CPFT mental health crisis service gets £3m further funding @CPFT_NHS

CPFT mental health crisis service gets £3m further funding

A pioneering mental health crisis service run by Cambridgeshire and Peterborough NHS Foundation Trust is to continue after being awarded more than £3 million.

More than 10,700 calls have been received by the First Response Service in the first eight months since it was launched – resulting in a fall of 21 per cent in the number of people visiting local accident and emergency departments.

The further 12 months of funding has been given to the service by the Cambridgeshire and Peterborough Sustainability and Transformation Programme (STP) which has a key priority of improving community services for vulnerable people. The STP is a collaboration between all NHS organisations and local authorities in the area who are working together to improve health, wellbeing and experiences of care.

Dr Caroline Meiser-Stedman (pictured), consultant psychiatrist and clinical lead for the First Response Service, said: “We are delighted that the service has been granted further funding. The fact that the team has dealt with so many calls demonstrates there is a very clear need for people to be able to access mental health help quickly and easily when they are in crisis.

“It has also meant they don’t have to go to accident and emergency departments which are often inappropriate for people with mental ill-health.

“We know there is still a long way to go to reduce the numbers of people presenting at accident and emergency departments and give them the correct support that they need, but the figures and the feedback we have had from people we have helped so far are very encouraging.”

People who are experiencing a mental health crisis in Cambridgeshire and Peterborough can contact the First Response Service directly by calling the 111 NHS emergency helpline and selecting option 2.

The service operates 24 hours a day, seven days a week to give people in crisis direct access to mental health advice and help them to avoid unnecessary visits to hospital.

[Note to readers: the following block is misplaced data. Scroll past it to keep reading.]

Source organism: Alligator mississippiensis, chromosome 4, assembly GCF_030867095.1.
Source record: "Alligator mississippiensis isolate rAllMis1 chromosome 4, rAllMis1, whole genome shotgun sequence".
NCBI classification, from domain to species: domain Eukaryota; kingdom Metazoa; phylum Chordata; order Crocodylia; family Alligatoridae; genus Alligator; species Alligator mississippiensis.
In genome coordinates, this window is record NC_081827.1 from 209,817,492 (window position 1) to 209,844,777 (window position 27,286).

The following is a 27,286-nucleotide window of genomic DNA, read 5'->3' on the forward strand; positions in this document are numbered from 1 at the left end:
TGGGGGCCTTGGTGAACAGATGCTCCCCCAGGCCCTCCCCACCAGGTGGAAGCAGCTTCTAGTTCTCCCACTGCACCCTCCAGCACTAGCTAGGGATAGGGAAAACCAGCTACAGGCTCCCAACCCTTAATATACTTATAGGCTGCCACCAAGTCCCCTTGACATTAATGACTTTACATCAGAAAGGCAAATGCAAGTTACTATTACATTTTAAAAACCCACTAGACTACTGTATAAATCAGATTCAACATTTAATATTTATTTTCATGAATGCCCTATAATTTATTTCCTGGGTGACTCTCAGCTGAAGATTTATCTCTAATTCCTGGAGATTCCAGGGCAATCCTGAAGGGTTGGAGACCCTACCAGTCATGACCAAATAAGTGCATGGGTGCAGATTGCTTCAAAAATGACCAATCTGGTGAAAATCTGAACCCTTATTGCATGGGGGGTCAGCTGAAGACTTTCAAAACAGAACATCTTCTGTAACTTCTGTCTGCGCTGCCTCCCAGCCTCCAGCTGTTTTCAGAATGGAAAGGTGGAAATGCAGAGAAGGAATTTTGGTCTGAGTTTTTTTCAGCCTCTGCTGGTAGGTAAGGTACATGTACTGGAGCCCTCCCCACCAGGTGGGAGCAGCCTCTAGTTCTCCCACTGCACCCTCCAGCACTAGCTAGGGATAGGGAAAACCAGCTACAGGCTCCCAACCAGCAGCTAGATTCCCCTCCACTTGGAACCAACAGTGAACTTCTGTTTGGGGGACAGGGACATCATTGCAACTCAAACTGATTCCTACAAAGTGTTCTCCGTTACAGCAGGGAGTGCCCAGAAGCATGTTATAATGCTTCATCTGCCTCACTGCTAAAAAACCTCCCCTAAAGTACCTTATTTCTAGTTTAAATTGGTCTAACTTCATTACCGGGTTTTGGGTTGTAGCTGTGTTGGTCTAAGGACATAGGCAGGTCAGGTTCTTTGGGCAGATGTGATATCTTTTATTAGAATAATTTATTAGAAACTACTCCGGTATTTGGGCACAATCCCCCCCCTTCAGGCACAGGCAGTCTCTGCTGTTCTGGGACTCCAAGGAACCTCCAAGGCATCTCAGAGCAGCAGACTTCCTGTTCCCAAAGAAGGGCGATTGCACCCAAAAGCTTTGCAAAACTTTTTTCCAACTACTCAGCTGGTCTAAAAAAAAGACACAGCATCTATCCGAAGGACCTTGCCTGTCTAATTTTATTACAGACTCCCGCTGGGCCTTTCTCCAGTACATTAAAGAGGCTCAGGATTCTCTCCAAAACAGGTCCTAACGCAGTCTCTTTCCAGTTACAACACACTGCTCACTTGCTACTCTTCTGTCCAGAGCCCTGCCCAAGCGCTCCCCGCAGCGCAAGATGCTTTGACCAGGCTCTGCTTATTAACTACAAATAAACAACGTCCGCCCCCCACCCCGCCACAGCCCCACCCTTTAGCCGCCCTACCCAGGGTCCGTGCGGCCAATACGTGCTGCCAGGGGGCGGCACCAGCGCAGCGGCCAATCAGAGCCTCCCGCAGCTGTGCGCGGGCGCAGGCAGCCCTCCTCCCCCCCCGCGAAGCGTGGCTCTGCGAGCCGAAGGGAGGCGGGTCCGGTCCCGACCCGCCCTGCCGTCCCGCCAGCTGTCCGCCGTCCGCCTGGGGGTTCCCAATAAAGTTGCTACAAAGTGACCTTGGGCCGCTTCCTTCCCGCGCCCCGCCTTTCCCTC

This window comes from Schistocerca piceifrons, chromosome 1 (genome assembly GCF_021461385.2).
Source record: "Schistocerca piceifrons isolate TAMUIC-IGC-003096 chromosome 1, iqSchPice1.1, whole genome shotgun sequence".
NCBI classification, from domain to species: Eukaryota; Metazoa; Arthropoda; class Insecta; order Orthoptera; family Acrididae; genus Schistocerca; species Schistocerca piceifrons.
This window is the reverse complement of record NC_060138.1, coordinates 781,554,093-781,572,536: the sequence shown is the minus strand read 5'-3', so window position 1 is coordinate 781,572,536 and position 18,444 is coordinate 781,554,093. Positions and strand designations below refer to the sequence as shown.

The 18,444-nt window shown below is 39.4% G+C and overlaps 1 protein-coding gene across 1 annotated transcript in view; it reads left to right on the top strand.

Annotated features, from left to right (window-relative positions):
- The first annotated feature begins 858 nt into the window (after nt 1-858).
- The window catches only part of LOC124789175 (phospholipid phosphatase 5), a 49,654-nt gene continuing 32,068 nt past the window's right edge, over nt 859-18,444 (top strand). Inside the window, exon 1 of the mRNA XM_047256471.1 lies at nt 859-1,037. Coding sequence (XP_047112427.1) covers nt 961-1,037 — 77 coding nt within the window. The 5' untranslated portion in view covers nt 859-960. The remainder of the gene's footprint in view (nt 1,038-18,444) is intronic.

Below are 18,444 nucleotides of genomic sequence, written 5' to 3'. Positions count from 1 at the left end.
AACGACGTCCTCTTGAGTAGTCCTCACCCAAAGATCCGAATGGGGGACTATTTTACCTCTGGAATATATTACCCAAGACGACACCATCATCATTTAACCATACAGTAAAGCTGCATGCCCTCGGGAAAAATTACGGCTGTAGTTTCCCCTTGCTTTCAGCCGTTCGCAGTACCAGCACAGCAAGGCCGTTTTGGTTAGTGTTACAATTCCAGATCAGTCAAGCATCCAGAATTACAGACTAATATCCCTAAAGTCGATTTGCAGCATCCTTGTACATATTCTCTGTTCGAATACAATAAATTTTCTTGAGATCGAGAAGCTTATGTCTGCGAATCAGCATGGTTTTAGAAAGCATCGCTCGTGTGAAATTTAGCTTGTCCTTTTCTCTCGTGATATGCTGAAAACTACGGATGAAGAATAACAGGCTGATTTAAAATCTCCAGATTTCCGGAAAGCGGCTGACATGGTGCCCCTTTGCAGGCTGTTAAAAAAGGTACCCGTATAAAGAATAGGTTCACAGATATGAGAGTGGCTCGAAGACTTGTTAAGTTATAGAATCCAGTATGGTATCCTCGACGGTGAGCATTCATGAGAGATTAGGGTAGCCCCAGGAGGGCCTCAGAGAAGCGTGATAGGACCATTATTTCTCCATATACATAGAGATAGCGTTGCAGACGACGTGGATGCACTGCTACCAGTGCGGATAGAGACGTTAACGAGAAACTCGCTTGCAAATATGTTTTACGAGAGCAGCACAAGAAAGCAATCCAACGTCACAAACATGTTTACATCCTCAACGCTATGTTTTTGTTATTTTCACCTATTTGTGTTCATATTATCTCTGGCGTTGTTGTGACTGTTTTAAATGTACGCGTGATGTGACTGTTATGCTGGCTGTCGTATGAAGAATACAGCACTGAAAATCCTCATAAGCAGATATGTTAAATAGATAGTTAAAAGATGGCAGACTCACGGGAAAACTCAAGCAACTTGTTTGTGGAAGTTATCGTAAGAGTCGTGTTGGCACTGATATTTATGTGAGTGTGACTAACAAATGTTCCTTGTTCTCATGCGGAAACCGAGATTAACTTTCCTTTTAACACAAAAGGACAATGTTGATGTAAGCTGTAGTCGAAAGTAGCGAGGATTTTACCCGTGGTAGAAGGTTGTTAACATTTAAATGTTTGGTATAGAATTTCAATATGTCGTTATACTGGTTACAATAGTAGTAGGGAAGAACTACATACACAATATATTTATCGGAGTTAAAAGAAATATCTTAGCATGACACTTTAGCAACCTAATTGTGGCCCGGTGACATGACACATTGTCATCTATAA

In the six months before the First Response Service was launched (March to August 2016), local accident and emergency departments were dealing with an average of about 764 people in mental health crisis per month. In the first seven months after the service was fully operational (October to April 2017), that number fell to 599 per month.

Overall, since the service began about 1,400 fewer people have attended Addenbrooke’s, Hinchingbrooke and Peterborough City hospitals. About half of those would have been admitted to a ward.

The First Response Service also links people directly with two Sanctuaries – out-of-hours ‘safe-havens’ – run by mental health charity Cambridgeshire, Peterborough and South Lincolnshire Mind. One Sanctuary is in Cambridge and the other is in Peterborough.

Open between 6pm and 1am, the Sanctuaries offer people in mental health crisis emotional and practical support. Referrals can be made only by a GP or another health professional or the police following initial discussions with the First Response Service.

The initial success of the project is being closely monitored by other health trusts that are keen to understand how similar services could be set up elsewhere in the country.

Dr Meiser-Stedman added: “We have received calls from health professionals who want to know about the First Response Service and what has worked well. We are holding an open day for several health organisations in the next few weeks so we can share what has worked well and how the service could be replicated in other parts of the country.”